A quiet commitment to the environment
If you’ve hiked a trail, paddled a river, climbed an Elk Range fourteener or just breathed the fresh mountain air lately, then you owe a small “thank you” to one of the Roaring Fork Valley’s many environmental groups.
In this most philanthropic of valleys, we have literally hundreds of charities, and some of the best-known are dedicated to protecting our land, water and air or educating residents and visitors about mountain flora, fauna and ecology.
If you’ve marched up one of the many paths into our local mountains, then kindly tip your hat to Roaring Fork Outdoor Volunteers, an organization that maintains and restores trails from Aspen to Glenwood Springs and beyond, engaging residents in the actual, manual work of protecting their own backyard. If you’ve paddled a cool and clean stretch of local whitewater, then thank the Roaring Fork Conservancy for the work it does monitoring water quality and protecting our rivers.
The Colorado Fourteeners Initiative has done excellent work across the state’s highest mountain ranges to restore trails, reduce erosion and maintain ecological health on the flanks of the heavily visited 14,000-foot peaks. This includes several of the famous mountains in our own Maroon Bells-Snowmass Wilderness Area.
Going back several decades, the very existence of the Maroon Bells and other nearby wilderness areas was facilitated by a cadre of activist Aspenites — the Aspen Wilderness Workshop — who advocated in the 1960s and ’70s for the preservation of thousands of acres of high-elevation forests, canyons and rocky tundra.
Today, the Wilderness Workshop (the “Aspen” has been dropped from the name to reflect a more regional focus) still advocates for the creation of new wilderness but also strives to protect rare and scenic places from development and commercialization. It is one of Aspen’s most venerable nonprofits, along with the Aspen Center for Environmental Studies, which continues to expand and enrich its programs that provide environmental education and appreciation to thousands of adults and nearly every student in the valley.
Why do I mention all of these organizations and their invaluable work? Because during summer, when the snow is mostly gone and we’re all out exploring the vast tracts of beauty around Aspen, we can fully appreciate all the past and current work that supports and maintains this extraordinary natural legacy.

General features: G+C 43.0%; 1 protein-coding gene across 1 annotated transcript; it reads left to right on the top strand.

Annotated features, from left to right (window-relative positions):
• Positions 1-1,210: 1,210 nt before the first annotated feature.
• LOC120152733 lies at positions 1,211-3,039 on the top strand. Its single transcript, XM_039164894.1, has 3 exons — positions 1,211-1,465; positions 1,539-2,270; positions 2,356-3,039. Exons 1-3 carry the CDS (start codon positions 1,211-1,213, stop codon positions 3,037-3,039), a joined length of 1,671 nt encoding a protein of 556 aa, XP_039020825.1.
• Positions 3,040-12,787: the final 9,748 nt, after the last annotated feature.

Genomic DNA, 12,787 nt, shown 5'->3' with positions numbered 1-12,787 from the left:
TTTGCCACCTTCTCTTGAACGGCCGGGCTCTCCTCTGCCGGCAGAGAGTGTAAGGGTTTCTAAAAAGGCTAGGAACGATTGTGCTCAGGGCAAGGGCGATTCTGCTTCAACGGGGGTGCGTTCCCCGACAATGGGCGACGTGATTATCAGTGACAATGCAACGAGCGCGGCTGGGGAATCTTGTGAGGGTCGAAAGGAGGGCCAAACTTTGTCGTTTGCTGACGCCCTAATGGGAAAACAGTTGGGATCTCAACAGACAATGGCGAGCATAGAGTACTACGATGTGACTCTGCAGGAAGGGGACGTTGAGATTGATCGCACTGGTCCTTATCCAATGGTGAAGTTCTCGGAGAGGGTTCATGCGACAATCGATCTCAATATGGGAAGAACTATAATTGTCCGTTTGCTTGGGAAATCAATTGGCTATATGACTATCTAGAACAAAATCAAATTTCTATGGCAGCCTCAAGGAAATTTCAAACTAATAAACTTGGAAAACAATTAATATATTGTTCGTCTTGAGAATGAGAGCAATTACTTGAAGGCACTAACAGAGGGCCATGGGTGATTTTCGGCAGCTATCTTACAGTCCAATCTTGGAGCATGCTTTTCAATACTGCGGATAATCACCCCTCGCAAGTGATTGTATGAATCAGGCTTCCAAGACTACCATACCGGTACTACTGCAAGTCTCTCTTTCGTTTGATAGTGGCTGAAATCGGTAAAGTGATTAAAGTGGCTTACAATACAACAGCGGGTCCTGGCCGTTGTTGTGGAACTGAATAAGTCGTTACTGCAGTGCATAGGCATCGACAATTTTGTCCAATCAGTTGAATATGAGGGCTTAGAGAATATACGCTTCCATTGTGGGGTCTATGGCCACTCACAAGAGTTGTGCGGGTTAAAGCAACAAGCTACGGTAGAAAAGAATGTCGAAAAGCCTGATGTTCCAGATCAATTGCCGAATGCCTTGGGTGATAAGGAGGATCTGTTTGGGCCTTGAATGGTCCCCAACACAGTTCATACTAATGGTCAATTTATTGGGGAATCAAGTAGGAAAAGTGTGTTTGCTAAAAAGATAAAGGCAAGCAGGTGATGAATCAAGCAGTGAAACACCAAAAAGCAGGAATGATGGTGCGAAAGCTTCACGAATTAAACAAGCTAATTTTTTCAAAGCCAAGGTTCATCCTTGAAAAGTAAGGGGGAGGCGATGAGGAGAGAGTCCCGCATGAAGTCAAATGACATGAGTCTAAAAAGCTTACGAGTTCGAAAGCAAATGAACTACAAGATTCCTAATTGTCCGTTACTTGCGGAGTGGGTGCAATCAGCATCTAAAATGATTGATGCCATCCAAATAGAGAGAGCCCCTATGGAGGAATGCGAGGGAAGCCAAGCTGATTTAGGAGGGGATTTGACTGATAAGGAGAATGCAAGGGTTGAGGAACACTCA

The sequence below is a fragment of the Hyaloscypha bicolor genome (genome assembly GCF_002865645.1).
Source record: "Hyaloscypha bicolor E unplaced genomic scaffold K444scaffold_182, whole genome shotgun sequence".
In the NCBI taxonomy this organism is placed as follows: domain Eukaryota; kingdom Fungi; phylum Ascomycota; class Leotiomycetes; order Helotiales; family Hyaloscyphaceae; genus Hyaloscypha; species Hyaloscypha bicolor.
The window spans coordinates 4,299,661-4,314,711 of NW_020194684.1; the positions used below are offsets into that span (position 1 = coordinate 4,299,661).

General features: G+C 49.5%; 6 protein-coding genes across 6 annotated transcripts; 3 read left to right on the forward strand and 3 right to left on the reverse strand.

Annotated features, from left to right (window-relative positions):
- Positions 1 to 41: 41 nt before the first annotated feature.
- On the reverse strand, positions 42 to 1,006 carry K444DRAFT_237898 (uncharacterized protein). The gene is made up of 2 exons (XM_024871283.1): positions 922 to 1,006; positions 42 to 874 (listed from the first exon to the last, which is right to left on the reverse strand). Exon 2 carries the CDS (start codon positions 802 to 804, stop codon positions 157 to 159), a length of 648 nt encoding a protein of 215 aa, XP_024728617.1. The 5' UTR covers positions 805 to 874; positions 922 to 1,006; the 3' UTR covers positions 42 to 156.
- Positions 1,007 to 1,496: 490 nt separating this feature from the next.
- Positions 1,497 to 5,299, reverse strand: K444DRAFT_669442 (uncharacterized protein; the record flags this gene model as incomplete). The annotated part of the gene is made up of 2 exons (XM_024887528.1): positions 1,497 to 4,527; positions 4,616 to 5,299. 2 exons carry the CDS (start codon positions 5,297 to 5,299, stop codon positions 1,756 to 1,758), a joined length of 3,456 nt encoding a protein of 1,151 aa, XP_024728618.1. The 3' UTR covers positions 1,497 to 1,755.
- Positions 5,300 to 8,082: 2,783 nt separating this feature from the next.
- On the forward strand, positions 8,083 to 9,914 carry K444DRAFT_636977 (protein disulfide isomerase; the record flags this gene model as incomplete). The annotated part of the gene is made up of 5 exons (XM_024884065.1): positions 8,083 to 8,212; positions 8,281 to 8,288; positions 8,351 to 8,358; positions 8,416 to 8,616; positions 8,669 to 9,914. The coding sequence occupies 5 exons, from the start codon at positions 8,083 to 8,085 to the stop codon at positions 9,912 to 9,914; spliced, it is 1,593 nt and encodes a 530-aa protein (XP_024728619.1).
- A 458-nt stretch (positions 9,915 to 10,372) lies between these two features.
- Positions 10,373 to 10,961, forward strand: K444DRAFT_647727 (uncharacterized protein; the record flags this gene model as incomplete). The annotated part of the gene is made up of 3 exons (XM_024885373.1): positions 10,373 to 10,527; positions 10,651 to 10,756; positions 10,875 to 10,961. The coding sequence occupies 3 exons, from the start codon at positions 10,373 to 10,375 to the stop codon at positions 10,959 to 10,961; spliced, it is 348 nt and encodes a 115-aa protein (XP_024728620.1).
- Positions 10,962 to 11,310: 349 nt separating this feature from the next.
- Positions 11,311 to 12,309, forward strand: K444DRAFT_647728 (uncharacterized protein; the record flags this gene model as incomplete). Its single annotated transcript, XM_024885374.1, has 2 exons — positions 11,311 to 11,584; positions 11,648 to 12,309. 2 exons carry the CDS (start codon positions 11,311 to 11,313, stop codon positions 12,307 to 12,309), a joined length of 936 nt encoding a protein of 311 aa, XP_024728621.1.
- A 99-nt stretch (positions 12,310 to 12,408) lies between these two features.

In the 18 years since its creation, Aspen Skiing Co.’s Environment Foundation has awarded some $2.6 million to local and regional environmental initiatives. Funded primarily through Skico employee-payroll deductions, a company match and corporate sponsors, the Environment Foundation has supported all of the above organizations and dozens more. Here’s how Skico describes the reason for the foundation: “When we’re not working, we’re outside — climbing a mountain, hiking a remote wilderness, kayaking a wild stretch of river, boarding an open bowl or biking a winding singletrack. We realize that our natural environment is being impacted. Through the Environment Foundation, we are working to protect habitat, ecosystems and the biodiversity that we depend upon.”
Most locals know and admire the Environment Foundation and its work to support the rest of the valley’s environmentally minded nonprofits. What many don’t know is that the Aspen Community Foundation is a close partner of the Environment Foundation. We match every employee contribution up to $50,000 per year, thus significantly leveraging the generosity of Skico employees.
The Community Foundation is best known for its work in education and human services, as readers of this column understand, but we also are full-fledged participants in the conservation values that have defined this valley’s culture since the post-war years. Alongside efforts such as the Cradle to Career Initiative, which aims to assure every child from Aspen to Parachute is ready for kindergarten and graduates from high school ready for college and career, the Aspen Community Foundation also supports the protection of local land and water, the conservation of energy resources, various measures to avert climate change and the movement toward a local, sustainable food supply and agricultural base.
Tamara Tormohlen is executive director of Aspen Community Foundation.
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For those of you who follow my monthly missives, and occasionally read between the lines, you may have noticed a trend toward a bit of cognitive dissonance and some internal conflict on my part.